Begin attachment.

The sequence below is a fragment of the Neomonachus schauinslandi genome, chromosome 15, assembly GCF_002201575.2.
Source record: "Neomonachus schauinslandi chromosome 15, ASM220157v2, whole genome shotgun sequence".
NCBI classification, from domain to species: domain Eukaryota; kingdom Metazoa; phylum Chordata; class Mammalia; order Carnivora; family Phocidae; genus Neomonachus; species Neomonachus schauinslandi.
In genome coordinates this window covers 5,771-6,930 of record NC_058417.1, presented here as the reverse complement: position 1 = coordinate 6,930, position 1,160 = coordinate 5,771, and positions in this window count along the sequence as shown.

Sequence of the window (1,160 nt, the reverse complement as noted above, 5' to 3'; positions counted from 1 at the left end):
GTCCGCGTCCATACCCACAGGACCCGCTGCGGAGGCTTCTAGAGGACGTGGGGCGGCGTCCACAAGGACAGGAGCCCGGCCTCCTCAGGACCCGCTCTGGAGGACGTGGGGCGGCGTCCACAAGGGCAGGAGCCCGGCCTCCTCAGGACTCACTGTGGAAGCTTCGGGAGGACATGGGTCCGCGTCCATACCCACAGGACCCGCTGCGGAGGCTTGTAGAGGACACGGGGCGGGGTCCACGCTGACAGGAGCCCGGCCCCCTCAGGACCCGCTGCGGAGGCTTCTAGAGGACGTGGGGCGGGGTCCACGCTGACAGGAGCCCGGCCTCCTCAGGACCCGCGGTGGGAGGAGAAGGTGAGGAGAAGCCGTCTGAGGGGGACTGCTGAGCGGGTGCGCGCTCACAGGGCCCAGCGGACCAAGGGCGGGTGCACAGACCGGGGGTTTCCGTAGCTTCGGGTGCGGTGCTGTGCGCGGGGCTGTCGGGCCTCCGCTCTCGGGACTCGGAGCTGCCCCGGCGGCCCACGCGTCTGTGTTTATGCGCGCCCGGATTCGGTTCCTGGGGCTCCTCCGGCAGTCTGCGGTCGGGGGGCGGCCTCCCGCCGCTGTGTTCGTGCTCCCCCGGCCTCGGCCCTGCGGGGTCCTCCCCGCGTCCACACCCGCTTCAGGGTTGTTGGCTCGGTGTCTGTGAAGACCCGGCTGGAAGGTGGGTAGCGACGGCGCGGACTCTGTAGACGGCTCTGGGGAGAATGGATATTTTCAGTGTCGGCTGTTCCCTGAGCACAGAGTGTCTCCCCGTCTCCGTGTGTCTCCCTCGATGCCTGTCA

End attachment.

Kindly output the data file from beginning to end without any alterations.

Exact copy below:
The sequence below is a fragment of the Neomonachus schauinslandi genome, chromosome 15, assembly GCF_002201575.2.
Source record: "Neomonachus schauinslandi chromosome 15, ASM220157v2, whole genome shotgun sequence".
NCBI classification, from domain to species: domain Eukaryota; kingdom Metazoa; phylum Chordata; class Mammalia; order Carnivora; family Phocidae; genus Neomonachus; species Neomonachus schauinslandi.
In genome coordinates this window covers 5,771-6,930 of record NC_058417.1, presented here as the reverse complement: position 1 = coordinate 6,930, position 1,160 = coordinate 5,771, and positions in this window count along the sequence as shown.

Sequence of the window (1,160 nt, the reverse complement as noted above, 5' to 3'; positions counted from 1 at the left end):
GTCCGCGTCCATACCCACAGGACCCGCTGCGGAGGCTTCTAGAGGACGTGGGGCGGCGTCCACAAGGACAGGAGCCCGGCCTCCTCAGGACCCGCTCTGGAGGACGTGGGGCGGCGTCCACAAGGGCAGGAGCCCGGCCTCCTCAGGACTCACTGTGGAAGCTTCGGGAGGACATGGGTCCGCGTCCATACCCACAGGACCCGCTGCGGAGGCTTGTAGAGGACACGGGGCGGGGTCCACGCTGACAGGAGCCCGGCCCCCTCAGGACCCGCTGCGGAGGCTTCTAGAGGACGTGGGGCGGGGTCCACGCTGACAGGAGCCCGGCCTCCTCAGGACCCGCGGTGGGAGGAGAAGGTGAGGAGAAGCCGTCTGAGGGGGACTGCTGAGCGGGTGCGCGCTCACAGGGCCCAGCGGACCAAGGGCGGGTGCACAGACCGGGGGTTTCCGTAGCTTCGGGTGCGGTGCTGTGCGCGGGGCTGTCGGGCCTCCGCTCTCGGGACTCGGAGCTGCCCCGGCGGCCCACGCGTCTGTGTTTATGCGCGCCCGGATTCGGTTCCTGGGGCTCCTCCGGCAGTCTGCGGTCGGGGGGCGGCCTCCCGCCGCTGTGTTCGTGCTCCCCCGGCCTCGGCCCTGCGGGGTCCTCCCCGCGTCCACACCCGCTTCAGGGTTGTTGGCTCGGTGTCTGTGAAGACCCGGCTGGAAGGTGGGTAGCGACGGCGCGGACTCTGTAGACGGCTCTGGGGAGAATGGATATTTTCAGTGTCGGCTGTTCCCTGAGCACAGAGTGTCTCCCCGTCTCCGTGTGTCTCCCTCGATGCCTGTCA